In This Story
For students who are good at math and want a rewarding, interesting profession, statistics offers a great deal of certainty.
“Statistics is about trying to find certainty in uncertain situations,” says Tae Song (MS Statistics, ’21). Song now works as a statistician for the Washington National Tax Office at Grant Thornton, a public accounting and consulting firm. He says, “Many of our clients want us to give them answers, but that’s not really what we do as statisticians. We’re more about interpreting data and saying, ‘Here’s what the data suggests, but you have to make the decision.’”
Several years after finishing his BS in accounting and finance and working as a data analyst in a Washington, D.C. law firm, Tae Song realized that if he wanted to be a statistician, he needed more education. He looked at a variety of different schools and found the best fit at Mason.
“I was an international student at the time, so I wasn't expecting any kind of financial assistance, but the department’s generous offer really surprised me, and I was very, very thankful,” he says. Beyond the financial support, the atmosphere of teamwork was also a big benefit.
As a teaching assistant in the department, Song appreciated the interaction with students and sharing his excitement about the field with them.
“Before the COVID lockdown, I really enjoyed engaging with the students helping them out, especially right before exams,” he says. “They would kind of swarm that room, and we would have four or five TAs helping 20-30 students. I miss that environment, it was very cooperative with a lot of energy. It was rewarding and respectful.”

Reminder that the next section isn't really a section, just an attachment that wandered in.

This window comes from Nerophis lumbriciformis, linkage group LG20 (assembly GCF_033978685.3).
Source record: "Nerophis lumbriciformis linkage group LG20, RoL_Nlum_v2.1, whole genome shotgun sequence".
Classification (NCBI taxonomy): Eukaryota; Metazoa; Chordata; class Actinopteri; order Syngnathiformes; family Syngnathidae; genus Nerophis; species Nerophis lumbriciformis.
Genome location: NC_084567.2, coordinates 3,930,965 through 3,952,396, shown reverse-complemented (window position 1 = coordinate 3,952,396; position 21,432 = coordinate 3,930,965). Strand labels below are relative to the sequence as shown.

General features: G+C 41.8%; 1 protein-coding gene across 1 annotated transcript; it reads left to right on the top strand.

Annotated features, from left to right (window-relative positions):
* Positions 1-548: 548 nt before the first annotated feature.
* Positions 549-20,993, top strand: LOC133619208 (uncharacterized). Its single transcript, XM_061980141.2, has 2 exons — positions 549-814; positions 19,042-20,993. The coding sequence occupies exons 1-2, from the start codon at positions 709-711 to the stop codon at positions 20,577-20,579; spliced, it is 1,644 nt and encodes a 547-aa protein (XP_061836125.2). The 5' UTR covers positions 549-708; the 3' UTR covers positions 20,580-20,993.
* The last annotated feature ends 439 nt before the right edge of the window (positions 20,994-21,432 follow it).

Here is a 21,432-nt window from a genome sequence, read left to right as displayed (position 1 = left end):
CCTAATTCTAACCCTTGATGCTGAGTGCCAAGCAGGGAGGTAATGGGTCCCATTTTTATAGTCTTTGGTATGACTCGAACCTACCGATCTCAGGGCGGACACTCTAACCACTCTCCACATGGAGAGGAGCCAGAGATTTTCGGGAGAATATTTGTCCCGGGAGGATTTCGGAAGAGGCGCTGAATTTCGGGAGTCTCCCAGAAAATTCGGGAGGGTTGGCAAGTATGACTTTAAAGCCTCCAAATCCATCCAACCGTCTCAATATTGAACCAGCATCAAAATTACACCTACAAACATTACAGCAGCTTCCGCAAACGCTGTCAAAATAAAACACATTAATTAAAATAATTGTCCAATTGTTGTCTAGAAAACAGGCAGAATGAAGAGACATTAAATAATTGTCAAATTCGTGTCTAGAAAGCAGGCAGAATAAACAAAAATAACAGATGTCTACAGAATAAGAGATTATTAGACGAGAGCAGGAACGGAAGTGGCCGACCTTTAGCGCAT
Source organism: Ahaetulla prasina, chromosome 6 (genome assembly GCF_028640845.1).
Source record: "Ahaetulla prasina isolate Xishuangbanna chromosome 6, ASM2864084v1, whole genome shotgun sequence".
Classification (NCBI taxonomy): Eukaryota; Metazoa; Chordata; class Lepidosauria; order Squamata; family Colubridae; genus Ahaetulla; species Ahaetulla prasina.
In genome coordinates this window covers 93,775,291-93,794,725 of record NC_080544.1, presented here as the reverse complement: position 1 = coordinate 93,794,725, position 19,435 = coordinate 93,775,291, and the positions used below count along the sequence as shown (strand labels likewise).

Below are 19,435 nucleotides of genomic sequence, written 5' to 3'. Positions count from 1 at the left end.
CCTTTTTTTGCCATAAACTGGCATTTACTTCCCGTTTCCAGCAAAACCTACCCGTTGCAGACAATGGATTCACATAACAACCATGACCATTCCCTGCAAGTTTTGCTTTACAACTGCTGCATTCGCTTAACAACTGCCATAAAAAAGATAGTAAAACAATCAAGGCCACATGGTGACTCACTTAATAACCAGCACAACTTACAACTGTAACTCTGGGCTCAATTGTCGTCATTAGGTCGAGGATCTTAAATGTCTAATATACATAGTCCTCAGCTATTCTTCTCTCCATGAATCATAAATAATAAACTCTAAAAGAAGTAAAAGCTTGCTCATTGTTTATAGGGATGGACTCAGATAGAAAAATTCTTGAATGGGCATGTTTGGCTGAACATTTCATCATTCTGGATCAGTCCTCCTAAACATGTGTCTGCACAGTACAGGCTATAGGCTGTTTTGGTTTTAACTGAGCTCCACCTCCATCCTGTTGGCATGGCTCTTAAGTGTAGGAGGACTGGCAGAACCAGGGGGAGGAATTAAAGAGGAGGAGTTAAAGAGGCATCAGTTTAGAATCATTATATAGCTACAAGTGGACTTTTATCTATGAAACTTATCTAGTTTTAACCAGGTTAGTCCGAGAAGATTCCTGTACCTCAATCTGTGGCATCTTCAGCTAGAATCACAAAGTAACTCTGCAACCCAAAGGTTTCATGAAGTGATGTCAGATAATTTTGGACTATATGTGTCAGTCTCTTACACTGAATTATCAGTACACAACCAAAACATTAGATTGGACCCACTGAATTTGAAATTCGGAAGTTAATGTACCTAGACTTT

“Tae was one of the best graduate teaching assistants in my nearly 10 years here at Mason,” says Kenneth Strazzeri, associate professor in the department. “He has the patience and ability to explain difficult concepts in a way that people can understand and use.” Song now uses this same skill set with clients at Grant Thornton.
Song says statistics is a practical and versatile field that he became interested in while pursuing an undergraduate degree at New York University Stern School of Business. As part of a student internship, Song and some other students worked for a local advocacy group, Scenic Hudson. One of their professors, who was also a consultant, had engaged in pro bono work for the group, and he asked some students to do some research.
“It was a great opportunity to do some good work,” says Song. “Scenic Hudson’s mission is to keep the Hudson River and its shorelines as beautiful and pristine as possible. They were concerned about railway tank cars that traveled along the riverside and potential spills. They wanted models about what would happen if there was a spill or leak. We didn’t actually build the models, but the research really opened my eyes to what is possible with statistics.”
Song believes that his degree in statistics has set him up for a great career. “With a degree in statistics, you are extremely marketable. It can be super academic if you want it to be, or super commercial. It’s used in government, finance, healthcare, economics, so many places.”